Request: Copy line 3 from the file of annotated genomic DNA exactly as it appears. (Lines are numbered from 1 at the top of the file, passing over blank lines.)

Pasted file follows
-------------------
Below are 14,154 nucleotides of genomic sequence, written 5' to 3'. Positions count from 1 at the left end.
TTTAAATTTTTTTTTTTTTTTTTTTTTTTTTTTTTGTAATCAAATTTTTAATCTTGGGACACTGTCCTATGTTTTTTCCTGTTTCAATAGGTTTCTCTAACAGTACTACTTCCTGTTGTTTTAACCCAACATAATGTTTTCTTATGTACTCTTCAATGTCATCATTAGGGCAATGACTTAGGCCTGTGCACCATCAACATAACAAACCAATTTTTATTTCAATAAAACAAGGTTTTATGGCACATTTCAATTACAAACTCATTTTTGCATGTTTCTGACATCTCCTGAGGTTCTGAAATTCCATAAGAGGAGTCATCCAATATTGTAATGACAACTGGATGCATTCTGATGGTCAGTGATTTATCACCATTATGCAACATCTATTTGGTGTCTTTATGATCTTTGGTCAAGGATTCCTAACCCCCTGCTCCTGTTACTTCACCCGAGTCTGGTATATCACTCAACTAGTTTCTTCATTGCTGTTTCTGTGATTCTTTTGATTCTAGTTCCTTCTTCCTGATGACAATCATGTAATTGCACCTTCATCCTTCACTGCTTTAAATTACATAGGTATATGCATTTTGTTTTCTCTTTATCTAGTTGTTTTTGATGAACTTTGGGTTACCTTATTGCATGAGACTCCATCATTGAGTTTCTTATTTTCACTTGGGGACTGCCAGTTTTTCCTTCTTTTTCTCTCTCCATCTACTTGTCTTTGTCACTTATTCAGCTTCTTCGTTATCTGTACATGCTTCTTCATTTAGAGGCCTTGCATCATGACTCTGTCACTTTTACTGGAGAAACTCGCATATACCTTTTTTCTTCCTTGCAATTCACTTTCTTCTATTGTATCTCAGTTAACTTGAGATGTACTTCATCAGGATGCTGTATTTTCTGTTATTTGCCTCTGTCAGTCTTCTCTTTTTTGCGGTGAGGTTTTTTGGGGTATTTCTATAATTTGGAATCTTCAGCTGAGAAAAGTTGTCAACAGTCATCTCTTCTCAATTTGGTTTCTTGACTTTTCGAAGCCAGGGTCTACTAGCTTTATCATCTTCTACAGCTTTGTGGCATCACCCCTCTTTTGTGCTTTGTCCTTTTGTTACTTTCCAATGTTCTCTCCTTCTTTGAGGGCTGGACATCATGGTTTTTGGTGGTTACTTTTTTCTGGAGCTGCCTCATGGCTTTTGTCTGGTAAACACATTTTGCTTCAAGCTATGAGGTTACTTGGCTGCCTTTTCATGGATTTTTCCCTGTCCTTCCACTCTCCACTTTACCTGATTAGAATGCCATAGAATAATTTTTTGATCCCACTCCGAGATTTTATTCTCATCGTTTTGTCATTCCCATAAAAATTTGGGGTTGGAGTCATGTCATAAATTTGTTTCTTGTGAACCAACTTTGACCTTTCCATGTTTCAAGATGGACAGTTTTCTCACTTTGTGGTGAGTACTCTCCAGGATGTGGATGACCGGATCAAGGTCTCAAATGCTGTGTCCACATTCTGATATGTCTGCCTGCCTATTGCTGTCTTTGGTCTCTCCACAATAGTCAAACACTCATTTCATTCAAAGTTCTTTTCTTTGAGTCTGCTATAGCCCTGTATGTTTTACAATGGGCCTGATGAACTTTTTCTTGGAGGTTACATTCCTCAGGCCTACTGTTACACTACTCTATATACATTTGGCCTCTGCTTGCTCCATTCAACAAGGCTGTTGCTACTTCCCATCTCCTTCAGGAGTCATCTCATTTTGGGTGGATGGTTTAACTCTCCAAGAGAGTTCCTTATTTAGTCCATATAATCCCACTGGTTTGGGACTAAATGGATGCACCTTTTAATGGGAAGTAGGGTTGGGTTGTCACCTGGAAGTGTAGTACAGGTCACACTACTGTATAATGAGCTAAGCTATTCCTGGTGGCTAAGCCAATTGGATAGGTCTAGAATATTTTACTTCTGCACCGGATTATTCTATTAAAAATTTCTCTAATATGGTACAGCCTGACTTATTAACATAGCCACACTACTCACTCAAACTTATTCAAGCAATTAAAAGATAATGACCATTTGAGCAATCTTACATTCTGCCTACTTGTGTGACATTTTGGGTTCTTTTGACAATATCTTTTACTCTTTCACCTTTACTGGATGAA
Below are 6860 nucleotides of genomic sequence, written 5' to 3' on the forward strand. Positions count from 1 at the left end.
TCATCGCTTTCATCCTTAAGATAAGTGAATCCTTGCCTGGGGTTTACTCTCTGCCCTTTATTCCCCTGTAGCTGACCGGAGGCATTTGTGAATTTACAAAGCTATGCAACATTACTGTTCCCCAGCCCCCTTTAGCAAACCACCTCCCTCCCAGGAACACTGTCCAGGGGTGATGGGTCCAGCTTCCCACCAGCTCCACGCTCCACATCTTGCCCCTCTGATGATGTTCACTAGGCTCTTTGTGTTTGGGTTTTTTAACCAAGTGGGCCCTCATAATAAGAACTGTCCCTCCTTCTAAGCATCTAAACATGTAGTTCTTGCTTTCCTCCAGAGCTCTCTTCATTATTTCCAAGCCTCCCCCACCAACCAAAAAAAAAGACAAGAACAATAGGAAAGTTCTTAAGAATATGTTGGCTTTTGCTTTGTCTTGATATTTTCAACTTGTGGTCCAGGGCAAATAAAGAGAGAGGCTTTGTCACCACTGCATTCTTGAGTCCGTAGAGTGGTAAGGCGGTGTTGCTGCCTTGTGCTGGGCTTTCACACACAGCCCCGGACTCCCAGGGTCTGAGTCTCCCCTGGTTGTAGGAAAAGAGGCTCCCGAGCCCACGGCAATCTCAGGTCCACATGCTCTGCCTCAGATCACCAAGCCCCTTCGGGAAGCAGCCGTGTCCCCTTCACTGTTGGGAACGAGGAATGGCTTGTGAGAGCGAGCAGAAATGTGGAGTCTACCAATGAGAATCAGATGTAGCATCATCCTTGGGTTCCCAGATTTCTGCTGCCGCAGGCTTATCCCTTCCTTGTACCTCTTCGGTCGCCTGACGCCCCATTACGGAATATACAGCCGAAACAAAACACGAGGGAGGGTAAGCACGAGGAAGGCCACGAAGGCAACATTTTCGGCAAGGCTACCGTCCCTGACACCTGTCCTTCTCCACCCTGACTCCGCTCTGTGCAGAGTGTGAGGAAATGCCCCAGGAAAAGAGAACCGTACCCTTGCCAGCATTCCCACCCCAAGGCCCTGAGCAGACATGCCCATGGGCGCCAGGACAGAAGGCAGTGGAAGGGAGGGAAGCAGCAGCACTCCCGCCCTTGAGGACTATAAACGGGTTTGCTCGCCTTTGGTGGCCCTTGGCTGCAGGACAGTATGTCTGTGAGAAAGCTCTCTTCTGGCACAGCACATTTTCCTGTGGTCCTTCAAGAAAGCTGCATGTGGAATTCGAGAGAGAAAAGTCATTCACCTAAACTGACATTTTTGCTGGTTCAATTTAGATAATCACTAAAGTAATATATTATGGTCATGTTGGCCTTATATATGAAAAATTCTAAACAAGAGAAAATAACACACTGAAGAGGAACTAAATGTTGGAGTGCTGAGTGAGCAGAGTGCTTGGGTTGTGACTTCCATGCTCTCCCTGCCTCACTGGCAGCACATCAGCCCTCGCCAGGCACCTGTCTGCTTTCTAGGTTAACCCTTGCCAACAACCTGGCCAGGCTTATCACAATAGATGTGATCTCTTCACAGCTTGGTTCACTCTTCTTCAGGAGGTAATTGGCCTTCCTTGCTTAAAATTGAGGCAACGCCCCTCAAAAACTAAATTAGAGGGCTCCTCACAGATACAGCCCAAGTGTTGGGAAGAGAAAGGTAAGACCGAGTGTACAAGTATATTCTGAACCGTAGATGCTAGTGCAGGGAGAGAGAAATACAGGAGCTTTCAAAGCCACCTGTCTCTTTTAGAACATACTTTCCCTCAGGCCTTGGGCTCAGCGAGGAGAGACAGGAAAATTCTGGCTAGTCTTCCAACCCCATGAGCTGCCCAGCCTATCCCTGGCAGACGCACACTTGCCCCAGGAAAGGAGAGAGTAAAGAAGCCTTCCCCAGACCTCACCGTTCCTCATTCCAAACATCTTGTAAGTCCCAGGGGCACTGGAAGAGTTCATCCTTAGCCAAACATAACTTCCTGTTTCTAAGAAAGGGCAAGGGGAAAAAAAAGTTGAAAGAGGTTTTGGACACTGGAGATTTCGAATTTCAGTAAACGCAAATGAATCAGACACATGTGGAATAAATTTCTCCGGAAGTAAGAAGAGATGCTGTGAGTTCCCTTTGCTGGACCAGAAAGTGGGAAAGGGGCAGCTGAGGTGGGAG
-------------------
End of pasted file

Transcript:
Below are 6860 nucleotides of genomic sequence, written 5' to 3' on the forward strand. Positions count from 1 at the left end.